Baseball: Big Green Bats Blaze
Don't look now, but the Dartmouth baseball team has quietly heated up.
After a frustrating 3-7 start in the Ivy League seemed to have all but precluded any chance the Big Green had to return to the Ivy championship series for the third year in a row, the team has gone 4-2 in its last six Ancient Eight contests to move to 7-9.
Dartmouth has positioned itself to tie for first in the Red Rolfe division if it can sweep four games in the regular season finale this weekend from division-leading Harvard, while Yale takes at least three of four from second-place Brown.
That's still a big if, but the chances are nowhere near as slim as they were two weeks ago.
"It's a long shot, but we absolutely can do it," senior co-captain Matt Klentak said.
Last-place Yale is still the wild card, holding Dartmouth's fate in its hands, but the revamped Big Green men are as capable of fulfilling their part of the bargain as Klentak makes them out to be.
The resurgence has resulted from two main factors: strong starting pitching and clutch, late-inning hitting. The bottom line is that the team is finally finding ways to win, as opposed to ways to lose; hopefully, it is not to late to translate the reversal into a post-season berth.
Both quality pitching and strength down the stretch were exhibited fully in Wednesday's sweep of a make-up doubleheader against Yale at Red Rolfe. The pair of wins raised the Big Green's overall record to 19-18, its first time over .500 since March.
In the first game, righty Pat Dowling '04 had one of the best outings by a Big Green starter all year, continuing the form that has led him to be fifth in the Ivies in ERA with a 3.47.
"Pat went out and threw a gem," co-captain John Velosky '02, the team's ace, said. "He established the inside part of the plate early and never looked back."
The resultant line is indicative of how well he threw: seven innings, four hits, one run and four strikeouts.
Aside from the fourth, when he gave up all four of the hits and the only run, Dowling's second complete game of the year -- which raised his record to 3-3 -- was almost perfect.
The well-balanced offense in the 6-1 victory was led by Chris Grimm '05 and Eddie Lucas '04, who each went 2 for 3 with two and one RBIs respectively.
The good starting performance was part of a trend, though. On Saturday, Velosky threw a complete game without allowing an earned run and freshman Andrew Brown pitched four no-hit, scoreless innings.
Despite its relatively disappointing record and some bouts of inconsistency, Dartmouth's pitching has been good all year. The Big Green staff is tops in the Ivies with a 4.66 ERA.
In the nightcap on Wednesday, the pitching was once more spectacular, but it was timely hitting that stole the show.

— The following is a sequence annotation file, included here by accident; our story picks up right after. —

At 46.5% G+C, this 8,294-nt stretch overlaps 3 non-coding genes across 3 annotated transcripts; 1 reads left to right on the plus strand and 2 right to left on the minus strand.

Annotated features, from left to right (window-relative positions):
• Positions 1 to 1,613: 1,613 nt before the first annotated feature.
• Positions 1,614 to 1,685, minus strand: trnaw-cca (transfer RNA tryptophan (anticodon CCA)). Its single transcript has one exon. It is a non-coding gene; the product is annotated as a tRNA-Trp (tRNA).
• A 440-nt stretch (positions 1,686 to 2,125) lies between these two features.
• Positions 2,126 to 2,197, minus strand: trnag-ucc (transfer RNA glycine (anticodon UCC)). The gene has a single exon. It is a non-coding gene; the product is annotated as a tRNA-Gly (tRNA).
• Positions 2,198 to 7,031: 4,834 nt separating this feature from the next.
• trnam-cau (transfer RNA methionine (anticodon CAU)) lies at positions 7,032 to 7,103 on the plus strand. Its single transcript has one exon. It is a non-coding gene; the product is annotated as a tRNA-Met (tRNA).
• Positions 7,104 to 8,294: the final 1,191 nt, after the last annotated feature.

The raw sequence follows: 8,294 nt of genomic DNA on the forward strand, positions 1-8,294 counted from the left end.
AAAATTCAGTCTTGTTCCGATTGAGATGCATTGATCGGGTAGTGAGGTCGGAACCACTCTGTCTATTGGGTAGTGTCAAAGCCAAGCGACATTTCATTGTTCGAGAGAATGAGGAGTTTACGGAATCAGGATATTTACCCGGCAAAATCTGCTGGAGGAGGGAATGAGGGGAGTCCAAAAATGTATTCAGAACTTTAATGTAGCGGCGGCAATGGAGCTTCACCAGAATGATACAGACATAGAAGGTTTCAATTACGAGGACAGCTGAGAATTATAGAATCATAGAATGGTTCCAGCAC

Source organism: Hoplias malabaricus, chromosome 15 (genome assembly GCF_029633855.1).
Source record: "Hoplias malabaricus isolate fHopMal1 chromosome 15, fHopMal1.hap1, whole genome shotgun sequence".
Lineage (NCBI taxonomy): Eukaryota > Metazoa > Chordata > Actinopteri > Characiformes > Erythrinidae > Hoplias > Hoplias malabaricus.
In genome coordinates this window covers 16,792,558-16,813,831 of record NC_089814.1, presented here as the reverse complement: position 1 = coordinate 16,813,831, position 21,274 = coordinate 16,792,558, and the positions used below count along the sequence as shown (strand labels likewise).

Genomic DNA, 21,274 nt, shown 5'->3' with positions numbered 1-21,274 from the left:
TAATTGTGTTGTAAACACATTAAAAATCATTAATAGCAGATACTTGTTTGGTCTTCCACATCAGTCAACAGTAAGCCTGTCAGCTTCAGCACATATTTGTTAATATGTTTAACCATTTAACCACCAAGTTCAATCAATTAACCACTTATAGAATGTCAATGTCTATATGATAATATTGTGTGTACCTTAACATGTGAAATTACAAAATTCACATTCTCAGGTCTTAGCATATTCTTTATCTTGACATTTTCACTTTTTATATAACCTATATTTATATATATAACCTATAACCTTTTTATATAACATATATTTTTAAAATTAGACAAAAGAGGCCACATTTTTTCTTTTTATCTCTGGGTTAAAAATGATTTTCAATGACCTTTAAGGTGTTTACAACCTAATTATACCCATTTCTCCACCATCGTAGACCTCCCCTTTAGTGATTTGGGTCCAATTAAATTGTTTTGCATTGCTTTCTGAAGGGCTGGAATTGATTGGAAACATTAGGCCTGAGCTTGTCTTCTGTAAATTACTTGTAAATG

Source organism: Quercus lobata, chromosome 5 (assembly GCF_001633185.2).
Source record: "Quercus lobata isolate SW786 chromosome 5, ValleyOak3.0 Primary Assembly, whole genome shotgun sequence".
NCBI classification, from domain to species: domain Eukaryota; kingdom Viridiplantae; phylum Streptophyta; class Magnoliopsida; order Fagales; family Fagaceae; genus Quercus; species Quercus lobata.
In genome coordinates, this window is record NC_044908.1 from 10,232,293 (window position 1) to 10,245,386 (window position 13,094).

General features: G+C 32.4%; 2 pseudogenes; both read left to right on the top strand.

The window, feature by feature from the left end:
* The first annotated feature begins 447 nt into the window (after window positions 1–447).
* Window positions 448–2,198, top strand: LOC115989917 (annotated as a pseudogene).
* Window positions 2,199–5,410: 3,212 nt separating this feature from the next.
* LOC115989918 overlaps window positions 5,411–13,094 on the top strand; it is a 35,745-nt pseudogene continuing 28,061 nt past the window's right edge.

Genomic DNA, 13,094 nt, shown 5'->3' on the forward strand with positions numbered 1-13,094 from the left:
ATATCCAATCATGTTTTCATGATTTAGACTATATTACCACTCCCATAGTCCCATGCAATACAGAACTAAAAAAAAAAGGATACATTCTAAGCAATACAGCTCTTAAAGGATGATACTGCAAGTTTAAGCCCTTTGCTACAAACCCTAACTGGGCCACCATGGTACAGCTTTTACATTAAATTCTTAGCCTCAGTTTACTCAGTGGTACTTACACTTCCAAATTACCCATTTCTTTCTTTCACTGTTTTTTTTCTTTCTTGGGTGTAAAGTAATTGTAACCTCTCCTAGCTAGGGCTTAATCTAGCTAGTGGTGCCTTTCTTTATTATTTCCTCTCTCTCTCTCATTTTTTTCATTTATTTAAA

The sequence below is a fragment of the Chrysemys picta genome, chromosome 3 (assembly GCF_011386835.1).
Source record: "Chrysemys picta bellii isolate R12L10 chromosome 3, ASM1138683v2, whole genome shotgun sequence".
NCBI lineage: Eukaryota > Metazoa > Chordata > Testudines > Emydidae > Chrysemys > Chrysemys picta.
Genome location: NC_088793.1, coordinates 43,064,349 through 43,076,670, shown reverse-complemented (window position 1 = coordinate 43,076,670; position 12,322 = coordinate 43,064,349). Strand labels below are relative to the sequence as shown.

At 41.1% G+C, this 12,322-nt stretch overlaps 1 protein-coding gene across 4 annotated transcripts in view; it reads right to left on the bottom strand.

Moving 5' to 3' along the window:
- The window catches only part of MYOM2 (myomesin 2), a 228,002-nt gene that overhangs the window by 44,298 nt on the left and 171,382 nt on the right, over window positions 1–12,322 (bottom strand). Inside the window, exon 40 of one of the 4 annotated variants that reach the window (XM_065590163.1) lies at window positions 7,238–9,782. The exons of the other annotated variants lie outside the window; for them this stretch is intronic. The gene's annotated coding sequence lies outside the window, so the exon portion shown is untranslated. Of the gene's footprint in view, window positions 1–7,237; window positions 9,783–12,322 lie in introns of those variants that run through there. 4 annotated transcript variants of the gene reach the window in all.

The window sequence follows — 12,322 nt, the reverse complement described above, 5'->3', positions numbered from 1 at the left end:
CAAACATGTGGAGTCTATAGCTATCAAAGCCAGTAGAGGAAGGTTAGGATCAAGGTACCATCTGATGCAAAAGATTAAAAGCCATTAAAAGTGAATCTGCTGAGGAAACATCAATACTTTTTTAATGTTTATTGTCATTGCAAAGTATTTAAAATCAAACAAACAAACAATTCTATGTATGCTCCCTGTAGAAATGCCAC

After Larry Fey '02, Nick Peay '05 and Velosky combined to pitch nine innings of shut-out ball, pinch-hitting Jeff Speights '05 came up huge in the bottom of the ninth. The tall righty stroked a single to score Lucas from second with one out to end the pitcher's duel in a 1-0 Dartmouth victory.
"It was a hanging curveball and all I was trying to do was hit it hard," the 6'4" catcher explained. "Fortunately, I put a good swing on it."
Speights had also come up with a key hit in Saturday's 5-4 loss to Yale, a two-RBI double during another ninth-inning rally that came up one agonizing run short.
"Jeff has been great recently," Klentak said. "It's nice to see him gaining confidence because we all know that he has the capability to be a premier hitter in this league."
Speights is only hitting .224 on the season, but he has made his 17 hits count, producing 15 RBIs.
He is not the only one coming up big in the late innings of late, though. In Tuesday's 9-8 win over Boston College, Grimm had a game-winning RBI single in the bottom of the ninth. In Saturday's nightcap, Derek Draper '02 capped off a four-run comeback in the eighth and ninth with a dramatic walk-off homer in the tenth for a 7-6 victory. Last Wednesday, Jason DaCosta '03 completed a two-run, ninth-inning comeback with an RBI hit down the left-field line to secure a 6-5 win.
Recently, the Big Green has been thriving under late-inning pressure. The line-up seems to come alive when the game is on the line.
"I'm not exactly sure why we seem to display our offensive energy only at the end of games," Klentak said. "But I think it really says a lot about the heart and determination of this team."
"There were a lot of times this year when it would have been easy to roll over and give up, but this team keeps coming back and refuses to accept anything less than 100 percent effort."
Truly, with its back against the wall, the team has experienced a late-season renaissance that has shown just how good it can be.
The focus is now on the four-game series with the Crimson: two in Cambridge on Saturday at noon and two at Red Rolfe on Sunday at noon. The Big Green is certainly riding the highest and strongest wave it has been on all year, and, if the Bears can come through, it could be a very memorable end to the season.
"We know we've had our struggles so far," Velosky said, "but to win a tight game against a quality pitcher is a big momentum builder for the weekend. We know we're going to see some nasty pitching from Harvard, but games like Wednesday's make us confident that we can match them game for game."
The games will be hard-fought ones for certain, but even if Harvard puts up too much of a fight or Yale cannot deliver and the season ends on Sunday, at the very least the Big Green has proven that it could play in these last few weeks.
While this year's team certainly won't go down as the juggernaut of the past two seasons, the strong finish has proven that the 2002 incarnation was a pretty darn good one, even if its record wasn't superlative.